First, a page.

Dorethea Richmond remembers walking into Whitney M. Young Job Corps Center’s central office for the first time and being hit with a flood of memories.
“It was almost overwhelming,” she said. “It was a real good feeling. I felt like this was home to me.”
Richmond currently serves as a records clerk at Whitney. She’s been here for nearly 20 years, but when she first started, she already had a history with the center.
Before that, she was deeply entwined with the Lincoln Institute, the all-Black boarding school that Berea College founded when they were legally barred from teaching integrated classes of students. She had family who worked there and lived around the campus, and even attended the school for a couple years. Today, the same property is home to Whitney M. Young Job Corps Center.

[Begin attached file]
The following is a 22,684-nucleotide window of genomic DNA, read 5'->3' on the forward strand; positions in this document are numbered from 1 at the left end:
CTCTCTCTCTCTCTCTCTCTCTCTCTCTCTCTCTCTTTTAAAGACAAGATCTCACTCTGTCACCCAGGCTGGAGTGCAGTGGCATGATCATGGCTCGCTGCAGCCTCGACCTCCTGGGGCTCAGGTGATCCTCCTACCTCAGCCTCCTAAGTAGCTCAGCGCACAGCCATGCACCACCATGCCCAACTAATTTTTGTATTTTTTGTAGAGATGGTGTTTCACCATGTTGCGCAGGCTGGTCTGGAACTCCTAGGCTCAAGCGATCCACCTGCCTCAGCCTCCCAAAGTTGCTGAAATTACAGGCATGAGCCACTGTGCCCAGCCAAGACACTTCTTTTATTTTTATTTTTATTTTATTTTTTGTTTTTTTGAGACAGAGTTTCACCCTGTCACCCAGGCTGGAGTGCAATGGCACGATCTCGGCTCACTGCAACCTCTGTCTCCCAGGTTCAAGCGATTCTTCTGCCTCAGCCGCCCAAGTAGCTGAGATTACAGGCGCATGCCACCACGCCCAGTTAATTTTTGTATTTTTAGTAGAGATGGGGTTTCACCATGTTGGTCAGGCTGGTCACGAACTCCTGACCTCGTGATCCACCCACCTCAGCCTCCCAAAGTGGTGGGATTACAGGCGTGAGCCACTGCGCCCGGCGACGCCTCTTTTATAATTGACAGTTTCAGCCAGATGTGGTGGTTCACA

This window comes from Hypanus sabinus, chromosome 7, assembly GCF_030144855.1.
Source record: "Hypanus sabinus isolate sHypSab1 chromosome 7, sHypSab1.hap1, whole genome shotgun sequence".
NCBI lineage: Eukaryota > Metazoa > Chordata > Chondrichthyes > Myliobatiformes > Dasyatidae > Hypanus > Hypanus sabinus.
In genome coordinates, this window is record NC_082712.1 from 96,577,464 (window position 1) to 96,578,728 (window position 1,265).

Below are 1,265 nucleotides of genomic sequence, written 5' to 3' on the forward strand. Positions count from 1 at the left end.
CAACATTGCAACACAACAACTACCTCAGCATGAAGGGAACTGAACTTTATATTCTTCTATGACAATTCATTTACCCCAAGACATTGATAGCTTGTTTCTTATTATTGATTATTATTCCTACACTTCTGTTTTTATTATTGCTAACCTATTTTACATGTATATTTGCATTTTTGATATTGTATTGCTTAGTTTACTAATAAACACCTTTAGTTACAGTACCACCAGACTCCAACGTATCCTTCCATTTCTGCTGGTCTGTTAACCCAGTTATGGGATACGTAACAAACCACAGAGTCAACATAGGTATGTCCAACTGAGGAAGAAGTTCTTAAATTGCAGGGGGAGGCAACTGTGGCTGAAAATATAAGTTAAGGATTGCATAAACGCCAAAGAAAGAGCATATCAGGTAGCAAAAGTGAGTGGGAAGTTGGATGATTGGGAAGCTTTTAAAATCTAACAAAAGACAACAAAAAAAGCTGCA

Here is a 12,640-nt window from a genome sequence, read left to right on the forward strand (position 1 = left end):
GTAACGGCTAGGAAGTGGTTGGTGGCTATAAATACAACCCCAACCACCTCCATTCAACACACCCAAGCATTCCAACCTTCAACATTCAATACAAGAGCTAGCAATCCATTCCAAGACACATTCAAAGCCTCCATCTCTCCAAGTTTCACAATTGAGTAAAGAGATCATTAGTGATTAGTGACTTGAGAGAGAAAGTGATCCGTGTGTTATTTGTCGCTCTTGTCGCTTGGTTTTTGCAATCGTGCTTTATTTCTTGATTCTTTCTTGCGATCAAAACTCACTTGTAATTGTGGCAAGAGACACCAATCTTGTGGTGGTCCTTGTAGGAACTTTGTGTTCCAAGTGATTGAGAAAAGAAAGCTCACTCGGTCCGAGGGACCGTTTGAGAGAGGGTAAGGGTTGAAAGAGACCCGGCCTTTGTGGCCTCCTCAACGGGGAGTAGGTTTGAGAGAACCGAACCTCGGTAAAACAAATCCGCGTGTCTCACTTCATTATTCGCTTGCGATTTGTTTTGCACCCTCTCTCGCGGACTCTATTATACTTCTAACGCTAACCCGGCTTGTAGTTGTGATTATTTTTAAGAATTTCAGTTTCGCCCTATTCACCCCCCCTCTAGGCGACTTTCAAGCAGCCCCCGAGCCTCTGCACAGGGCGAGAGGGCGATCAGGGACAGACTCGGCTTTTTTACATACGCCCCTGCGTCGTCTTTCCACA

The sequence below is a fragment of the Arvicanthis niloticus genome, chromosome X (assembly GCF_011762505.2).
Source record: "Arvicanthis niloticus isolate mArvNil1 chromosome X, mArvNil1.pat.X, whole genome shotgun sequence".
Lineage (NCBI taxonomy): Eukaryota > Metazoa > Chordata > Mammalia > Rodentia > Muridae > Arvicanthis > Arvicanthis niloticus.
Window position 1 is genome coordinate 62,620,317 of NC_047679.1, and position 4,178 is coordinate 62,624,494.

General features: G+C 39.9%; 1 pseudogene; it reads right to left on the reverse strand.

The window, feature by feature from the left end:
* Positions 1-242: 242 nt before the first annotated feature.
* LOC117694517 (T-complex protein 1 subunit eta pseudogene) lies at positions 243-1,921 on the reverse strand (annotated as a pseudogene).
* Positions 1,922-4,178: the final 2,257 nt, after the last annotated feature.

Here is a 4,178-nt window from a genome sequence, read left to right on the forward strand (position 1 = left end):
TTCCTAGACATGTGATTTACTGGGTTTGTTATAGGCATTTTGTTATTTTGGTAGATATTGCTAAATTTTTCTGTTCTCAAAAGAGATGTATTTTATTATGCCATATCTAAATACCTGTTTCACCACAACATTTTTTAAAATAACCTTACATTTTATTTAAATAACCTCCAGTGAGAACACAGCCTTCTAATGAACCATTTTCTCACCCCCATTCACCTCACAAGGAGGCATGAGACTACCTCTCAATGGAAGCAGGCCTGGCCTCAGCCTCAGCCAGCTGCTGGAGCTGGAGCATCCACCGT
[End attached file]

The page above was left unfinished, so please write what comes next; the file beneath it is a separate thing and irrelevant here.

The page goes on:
Richmond’s mother and father both worked on campus, as well as her grandfather. Her grandparents also lived nearby, and she came on campus every Sunday to have supper with her family – then, when the meal was done, she would explore the campus. She was deeply acquainted with the campus and the services it provided.
And she saw the types of students they tended to get.
“The quality and the morale and the discipline of the students was unbelievable,” she said.
But it was hardly a surprise, with such a devoted faculty.
“They would go above and beyond, they would stay late,” she said. “They were truly like moms and dads to all these students.”